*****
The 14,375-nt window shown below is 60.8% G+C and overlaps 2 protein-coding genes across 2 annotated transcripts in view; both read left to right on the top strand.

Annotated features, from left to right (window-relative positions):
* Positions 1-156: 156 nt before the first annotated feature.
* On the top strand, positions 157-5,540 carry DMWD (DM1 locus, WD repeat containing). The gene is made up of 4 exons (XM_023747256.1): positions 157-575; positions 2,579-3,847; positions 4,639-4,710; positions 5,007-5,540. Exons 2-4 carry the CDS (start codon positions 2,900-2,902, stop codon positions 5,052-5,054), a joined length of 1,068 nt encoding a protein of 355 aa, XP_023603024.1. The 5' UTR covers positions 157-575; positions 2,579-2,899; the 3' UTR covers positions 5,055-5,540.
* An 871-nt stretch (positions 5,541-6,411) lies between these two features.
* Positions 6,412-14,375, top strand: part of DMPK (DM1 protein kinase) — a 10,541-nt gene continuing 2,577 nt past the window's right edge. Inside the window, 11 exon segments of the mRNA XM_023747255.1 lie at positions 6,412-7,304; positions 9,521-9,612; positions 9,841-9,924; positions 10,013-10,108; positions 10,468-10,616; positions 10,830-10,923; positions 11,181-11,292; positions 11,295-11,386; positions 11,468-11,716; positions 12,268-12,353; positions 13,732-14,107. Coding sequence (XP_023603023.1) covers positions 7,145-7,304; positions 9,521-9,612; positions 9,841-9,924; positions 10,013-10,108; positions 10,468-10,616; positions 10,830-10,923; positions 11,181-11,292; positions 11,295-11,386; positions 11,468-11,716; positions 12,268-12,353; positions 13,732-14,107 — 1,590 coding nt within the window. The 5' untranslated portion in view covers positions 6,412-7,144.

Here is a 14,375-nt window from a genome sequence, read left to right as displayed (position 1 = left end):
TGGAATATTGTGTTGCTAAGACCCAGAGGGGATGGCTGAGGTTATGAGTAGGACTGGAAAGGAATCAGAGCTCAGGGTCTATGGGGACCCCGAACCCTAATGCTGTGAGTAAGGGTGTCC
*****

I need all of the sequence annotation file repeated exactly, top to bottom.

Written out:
The 14,375-nt window shown below is 60.8% G+C and overlaps 2 protein-coding genes across 2 annotated transcripts in view; both read left to right on the top strand.

Annotated features, from left to right (window-relative positions):
* Positions 1-156: 156 nt before the first annotated feature.
* On the top strand, positions 157-5,540 carry DMWD (DM1 locus, WD repeat containing). The gene is made up of 4 exons (XM_023747256.1): positions 157-575; positions 2,579-3,847; positions 4,639-4,710; positions 5,007-5,540. Exons 2-4 carry the CDS (start codon positions 2,900-2,902, stop codon positions 5,052-5,054), a joined length of 1,068 nt encoding a protein of 355 aa, XP_023603024.1. The 5' UTR covers positions 157-575; positions 2,579-2,899; the 3' UTR covers positions 5,055-5,540.
* An 871-nt stretch (positions 5,541-6,411) lies between these two features.
* Positions 6,412-14,375, top strand: part of DMPK (DM1 protein kinase) — a 10,541-nt gene continuing 2,577 nt past the window's right edge. Inside the window, 11 exon segments of the mRNA XM_023747255.1 lie at positions 6,412-7,304; positions 9,521-9,612; positions 9,841-9,924; positions 10,013-10,108; positions 10,468-10,616; positions 10,830-10,923; positions 11,181-11,292; positions 11,295-11,386; positions 11,468-11,716; positions 12,268-12,353; positions 13,732-14,107. Coding sequence (XP_023603023.1) covers positions 7,145-7,304; positions 9,521-9,612; positions 9,841-9,924; positions 10,013-10,108; positions 10,468-10,616; positions 10,830-10,923; positions 11,181-11,292; positions 11,295-11,386; positions 11,468-11,716; positions 12,268-12,353; positions 13,732-14,107 — 1,590 coding nt within the window. The 5' untranslated portion in view covers positions 6,412-7,144.

Here is a 14,375-nt window from a genome sequence, read left to right as displayed (position 1 = left end):
TGGAATATTGTGTTGCTAAGACCCAGAGGGGATGGCTGAGGTTATGAGTAGGACTGGAAAGGAATCAGAGCTCAGGGTCTATGGGGACCCCGAACCCTAATGCTGTGAGTAAGGGTGTCC